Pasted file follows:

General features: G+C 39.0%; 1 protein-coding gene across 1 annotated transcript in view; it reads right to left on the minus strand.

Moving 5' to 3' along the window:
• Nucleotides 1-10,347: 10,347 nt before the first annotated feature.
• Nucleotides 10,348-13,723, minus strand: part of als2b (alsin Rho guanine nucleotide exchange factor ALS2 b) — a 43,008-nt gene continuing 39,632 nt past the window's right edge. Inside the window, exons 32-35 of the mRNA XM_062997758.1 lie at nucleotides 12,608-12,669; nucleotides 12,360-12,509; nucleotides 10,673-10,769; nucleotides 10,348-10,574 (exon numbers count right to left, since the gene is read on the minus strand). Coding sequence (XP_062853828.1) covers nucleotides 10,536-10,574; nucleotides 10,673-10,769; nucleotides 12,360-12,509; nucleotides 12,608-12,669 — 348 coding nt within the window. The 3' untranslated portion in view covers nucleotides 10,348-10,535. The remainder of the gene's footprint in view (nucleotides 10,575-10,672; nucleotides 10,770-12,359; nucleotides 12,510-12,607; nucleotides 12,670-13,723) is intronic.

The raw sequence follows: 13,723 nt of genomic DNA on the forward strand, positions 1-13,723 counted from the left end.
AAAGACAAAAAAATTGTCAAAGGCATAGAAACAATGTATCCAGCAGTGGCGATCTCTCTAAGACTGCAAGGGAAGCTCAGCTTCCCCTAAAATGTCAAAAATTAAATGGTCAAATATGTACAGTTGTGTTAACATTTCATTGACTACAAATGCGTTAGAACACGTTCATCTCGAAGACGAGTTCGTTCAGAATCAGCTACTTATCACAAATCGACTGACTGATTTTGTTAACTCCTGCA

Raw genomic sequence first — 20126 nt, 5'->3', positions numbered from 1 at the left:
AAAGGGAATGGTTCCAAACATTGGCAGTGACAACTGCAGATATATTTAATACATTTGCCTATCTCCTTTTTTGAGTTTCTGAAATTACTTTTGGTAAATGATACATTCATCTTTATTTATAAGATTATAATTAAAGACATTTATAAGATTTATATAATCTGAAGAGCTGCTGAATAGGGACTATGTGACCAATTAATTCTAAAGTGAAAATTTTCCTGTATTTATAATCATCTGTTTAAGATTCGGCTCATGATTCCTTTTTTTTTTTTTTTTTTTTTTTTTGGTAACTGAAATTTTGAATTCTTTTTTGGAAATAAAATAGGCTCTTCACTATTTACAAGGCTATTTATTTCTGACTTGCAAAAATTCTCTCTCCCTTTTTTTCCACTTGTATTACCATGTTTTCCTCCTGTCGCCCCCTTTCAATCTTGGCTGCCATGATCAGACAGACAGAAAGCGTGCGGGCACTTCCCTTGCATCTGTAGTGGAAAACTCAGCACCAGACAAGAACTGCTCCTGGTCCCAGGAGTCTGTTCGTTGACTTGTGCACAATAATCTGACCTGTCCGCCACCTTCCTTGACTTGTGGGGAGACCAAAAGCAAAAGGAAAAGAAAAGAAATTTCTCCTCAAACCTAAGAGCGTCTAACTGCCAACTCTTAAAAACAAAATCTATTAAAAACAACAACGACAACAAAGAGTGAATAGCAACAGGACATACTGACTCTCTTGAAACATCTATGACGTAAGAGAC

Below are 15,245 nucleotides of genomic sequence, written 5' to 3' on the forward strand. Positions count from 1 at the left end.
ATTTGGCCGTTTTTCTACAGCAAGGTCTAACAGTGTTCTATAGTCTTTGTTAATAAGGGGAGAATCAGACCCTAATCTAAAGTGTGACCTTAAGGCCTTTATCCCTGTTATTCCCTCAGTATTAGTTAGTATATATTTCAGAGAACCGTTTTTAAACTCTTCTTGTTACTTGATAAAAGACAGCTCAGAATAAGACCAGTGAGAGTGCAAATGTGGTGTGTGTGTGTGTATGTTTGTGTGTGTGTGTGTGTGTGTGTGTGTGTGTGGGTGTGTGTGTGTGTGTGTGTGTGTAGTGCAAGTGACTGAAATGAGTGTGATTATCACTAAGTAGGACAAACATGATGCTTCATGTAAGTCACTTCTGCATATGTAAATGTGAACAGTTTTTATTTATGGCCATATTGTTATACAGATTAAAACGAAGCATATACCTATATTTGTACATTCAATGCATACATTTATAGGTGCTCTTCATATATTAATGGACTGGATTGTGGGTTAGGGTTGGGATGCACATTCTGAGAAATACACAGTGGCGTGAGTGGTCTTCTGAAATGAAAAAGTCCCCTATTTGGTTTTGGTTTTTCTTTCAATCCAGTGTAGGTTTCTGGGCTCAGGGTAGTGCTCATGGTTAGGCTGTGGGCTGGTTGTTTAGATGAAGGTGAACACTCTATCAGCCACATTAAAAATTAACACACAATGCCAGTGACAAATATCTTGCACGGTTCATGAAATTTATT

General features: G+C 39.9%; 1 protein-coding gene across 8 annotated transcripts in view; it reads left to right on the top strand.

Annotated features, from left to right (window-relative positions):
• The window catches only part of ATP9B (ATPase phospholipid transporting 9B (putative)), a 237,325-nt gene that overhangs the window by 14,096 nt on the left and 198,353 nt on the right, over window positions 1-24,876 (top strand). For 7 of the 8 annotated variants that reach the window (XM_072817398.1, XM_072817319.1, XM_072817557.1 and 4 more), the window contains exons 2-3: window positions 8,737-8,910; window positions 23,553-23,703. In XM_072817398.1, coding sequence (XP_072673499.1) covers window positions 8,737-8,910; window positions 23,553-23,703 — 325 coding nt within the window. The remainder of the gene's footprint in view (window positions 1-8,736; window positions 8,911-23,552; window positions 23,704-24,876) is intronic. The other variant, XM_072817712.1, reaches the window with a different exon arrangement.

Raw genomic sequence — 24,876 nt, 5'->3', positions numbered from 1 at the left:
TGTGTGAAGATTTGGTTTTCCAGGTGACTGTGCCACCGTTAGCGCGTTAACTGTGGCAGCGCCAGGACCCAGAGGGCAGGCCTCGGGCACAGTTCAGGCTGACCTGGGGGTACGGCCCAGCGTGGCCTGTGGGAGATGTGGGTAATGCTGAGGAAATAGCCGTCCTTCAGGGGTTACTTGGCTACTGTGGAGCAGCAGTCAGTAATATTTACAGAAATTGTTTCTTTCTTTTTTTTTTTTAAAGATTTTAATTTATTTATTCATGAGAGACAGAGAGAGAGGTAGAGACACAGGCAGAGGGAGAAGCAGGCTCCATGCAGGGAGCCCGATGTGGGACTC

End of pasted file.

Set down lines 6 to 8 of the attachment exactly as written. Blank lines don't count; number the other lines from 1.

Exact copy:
AAAGACAAAAAAATTGTCAAAGGCATAGAAACAATGTATCCAGCAGTGGCGATCTCTCTAAGACTGCAAGGGAAGCTCAGCTTCCCCTAAAATGTCAAAAATTAAATGGTCAAATATGTACAGTTGTGTTAACATTTCATTGACTACAAATGCGTTAGAACACGTTCATCTCGAAGACGAGTTCGTTCAGAATCAGCTACTTATCACAAATCGACTGACTGATTTTGTTAACTCCTGCA

Raw genomic sequence first — 20126 nt, 5'->3', positions numbered from 1 at the left:
AAAGGGAATGGTTCCAAACATTGGCAGTGACAACTGCAGATATATTTAATACATTTGCCTATCTCCTTTTTTGAGTTTCTGAAATTACTTTTGGTAAATGATACATTCATCTTTATTTATAAGATTATAATTAAAGACATTTATAAGATTTATATAATCTGAAGAGCTGCTGAATAGGGACTATGTGACCAATTAATTCTAAAGTGAAAATTTTCCTGTATTTATAATCATCTGTTTAAGATTCGGCTCATGATTCCTTTTTTTTTTTTTTTTTTTTTTTTTGGTAACTGAAATTTTGAATTCTTTTTTGGAAATAAAATAGGCTCTTCACTATTTACAAGGCTATTTATTTCTGACTTGCAAAAATTCTCTCTCCCTTTTTTTCCACTTGTATTACCATGTTTTCCTCCTGTCGCCCCCTTTCAATCTTGGCTGCCATGATCAGACAGACAGAAAGCGTGCGGGCACTTCCCTTGCATCTGTAGTGGAAAACTCAGCACCAGACAAGAACTGCTCCTGGTCCCAGGAGTCTGTTCGTTGACTTGTGCACAATAATCTGACCTGTCCGCCACCTTCCTTGACTTGTGGGGAGACCAAAAGCAAAAGGAAAAGAAAAGAAATTTCTCCTCAAACCTAAGAGCGTCTAACTGCCAACTCTTAAAAACAAAATCTATTAAAAACAACAACGACAACAAAGAGTGAATAGCAACAGGACATACTGACTCTCTTGAAACATCTATGACGTAAGAGAC